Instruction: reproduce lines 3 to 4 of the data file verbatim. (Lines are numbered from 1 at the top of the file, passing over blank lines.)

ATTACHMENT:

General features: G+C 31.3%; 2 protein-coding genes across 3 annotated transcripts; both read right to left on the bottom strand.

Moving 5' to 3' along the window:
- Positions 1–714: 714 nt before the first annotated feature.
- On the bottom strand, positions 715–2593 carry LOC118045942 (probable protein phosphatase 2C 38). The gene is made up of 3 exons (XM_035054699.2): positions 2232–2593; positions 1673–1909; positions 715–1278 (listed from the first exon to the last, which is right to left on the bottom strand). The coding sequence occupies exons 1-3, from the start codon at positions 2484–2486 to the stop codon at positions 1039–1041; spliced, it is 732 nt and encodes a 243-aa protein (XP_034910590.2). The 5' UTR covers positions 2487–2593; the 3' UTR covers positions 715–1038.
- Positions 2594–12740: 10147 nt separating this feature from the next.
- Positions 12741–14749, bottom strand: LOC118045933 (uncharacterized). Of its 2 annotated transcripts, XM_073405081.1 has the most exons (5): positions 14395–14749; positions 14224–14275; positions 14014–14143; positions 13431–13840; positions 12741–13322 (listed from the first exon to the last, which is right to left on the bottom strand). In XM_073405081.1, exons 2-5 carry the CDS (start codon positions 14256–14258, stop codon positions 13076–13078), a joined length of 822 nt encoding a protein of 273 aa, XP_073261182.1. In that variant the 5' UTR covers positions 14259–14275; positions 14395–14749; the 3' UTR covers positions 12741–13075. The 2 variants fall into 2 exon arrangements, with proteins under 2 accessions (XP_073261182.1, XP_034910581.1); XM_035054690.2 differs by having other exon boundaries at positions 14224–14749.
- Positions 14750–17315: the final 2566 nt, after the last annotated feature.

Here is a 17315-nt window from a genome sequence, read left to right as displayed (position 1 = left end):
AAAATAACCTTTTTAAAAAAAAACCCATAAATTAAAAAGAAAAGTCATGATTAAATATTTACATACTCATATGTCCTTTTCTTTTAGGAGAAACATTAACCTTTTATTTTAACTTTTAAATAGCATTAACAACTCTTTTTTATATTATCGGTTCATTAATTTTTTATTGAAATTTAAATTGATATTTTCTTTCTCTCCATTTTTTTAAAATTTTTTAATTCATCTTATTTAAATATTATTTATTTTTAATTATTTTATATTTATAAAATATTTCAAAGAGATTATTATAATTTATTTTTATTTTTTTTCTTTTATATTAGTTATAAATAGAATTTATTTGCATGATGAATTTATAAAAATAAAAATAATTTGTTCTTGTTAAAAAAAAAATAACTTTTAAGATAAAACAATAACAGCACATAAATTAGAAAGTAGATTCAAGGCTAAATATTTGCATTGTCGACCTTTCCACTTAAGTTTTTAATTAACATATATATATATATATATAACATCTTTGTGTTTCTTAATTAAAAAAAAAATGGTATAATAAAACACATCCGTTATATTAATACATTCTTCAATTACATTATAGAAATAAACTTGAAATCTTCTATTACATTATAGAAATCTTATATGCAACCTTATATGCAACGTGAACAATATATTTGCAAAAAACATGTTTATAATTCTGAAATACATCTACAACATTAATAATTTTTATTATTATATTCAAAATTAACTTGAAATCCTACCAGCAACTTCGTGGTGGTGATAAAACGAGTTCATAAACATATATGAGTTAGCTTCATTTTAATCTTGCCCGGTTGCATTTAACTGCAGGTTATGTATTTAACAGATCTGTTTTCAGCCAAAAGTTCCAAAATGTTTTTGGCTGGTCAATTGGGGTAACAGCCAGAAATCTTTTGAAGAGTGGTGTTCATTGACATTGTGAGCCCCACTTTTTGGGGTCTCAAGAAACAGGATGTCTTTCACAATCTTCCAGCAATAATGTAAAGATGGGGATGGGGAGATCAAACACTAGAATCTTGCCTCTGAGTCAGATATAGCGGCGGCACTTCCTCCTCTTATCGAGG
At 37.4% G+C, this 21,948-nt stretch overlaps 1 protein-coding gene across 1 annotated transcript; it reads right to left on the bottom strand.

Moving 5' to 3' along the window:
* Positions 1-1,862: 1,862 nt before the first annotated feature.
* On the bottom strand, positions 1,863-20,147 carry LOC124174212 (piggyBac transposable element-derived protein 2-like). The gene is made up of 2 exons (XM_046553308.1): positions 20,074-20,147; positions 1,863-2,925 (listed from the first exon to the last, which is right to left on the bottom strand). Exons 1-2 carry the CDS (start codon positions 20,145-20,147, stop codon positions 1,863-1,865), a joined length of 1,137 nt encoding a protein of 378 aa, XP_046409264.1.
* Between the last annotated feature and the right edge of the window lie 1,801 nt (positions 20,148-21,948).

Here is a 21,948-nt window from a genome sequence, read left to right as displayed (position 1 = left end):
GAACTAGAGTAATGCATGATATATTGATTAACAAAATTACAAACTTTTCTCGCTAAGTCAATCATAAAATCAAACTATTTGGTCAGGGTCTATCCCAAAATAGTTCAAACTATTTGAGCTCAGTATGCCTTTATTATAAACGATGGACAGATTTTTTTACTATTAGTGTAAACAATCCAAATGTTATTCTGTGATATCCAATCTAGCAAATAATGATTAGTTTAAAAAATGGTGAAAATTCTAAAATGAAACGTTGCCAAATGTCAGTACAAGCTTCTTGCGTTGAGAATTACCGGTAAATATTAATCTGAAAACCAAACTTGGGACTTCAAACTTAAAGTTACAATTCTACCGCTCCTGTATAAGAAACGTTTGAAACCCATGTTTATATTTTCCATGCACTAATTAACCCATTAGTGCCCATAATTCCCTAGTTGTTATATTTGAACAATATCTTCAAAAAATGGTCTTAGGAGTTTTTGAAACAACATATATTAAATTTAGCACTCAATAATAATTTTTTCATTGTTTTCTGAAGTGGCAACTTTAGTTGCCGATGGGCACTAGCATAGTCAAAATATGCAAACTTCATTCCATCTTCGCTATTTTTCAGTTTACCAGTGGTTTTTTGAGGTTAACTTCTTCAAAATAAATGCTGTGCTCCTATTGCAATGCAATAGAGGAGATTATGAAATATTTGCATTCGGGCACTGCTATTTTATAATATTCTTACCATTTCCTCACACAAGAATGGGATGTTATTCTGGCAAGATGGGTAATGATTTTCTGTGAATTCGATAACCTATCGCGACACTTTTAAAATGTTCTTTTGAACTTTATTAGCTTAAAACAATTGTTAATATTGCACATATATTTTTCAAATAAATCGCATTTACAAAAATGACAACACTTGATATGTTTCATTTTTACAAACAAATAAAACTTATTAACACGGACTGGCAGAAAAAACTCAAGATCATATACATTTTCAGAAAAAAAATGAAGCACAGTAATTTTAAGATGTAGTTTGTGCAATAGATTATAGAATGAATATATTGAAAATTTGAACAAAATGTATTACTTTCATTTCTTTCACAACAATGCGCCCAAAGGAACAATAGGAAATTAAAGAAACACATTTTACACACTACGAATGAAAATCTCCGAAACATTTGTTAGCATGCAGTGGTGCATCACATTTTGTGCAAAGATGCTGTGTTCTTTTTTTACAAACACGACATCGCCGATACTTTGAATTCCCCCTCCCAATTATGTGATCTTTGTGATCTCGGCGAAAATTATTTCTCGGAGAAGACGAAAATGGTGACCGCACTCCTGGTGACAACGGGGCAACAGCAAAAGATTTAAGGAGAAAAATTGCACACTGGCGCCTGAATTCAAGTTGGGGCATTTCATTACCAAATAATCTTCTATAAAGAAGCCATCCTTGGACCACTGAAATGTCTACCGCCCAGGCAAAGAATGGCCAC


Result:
- Positions 1–714: 714 nt before the first annotated feature.
- On the bottom strand, positions 715–2593 carry LOC118045942 (probable protein phosphatase 2C 38). The gene is made up of 3 exons (XM_035054699.2): positions 2232–2593; positions 1673–1909; positions 715–1278 (listed from the first exon to the last, which is right to left on the bottom strand). The coding sequence occupies exons 1-3, from the start codon at positions 2484–2486 to the stop codon at positions 1039–1041; spliced, it is 732 nt and encodes a 243-aa protein (XP_034910590.2). The 5' UTR covers positions 2487–2593; the 3' UTR covers positions 715–1038.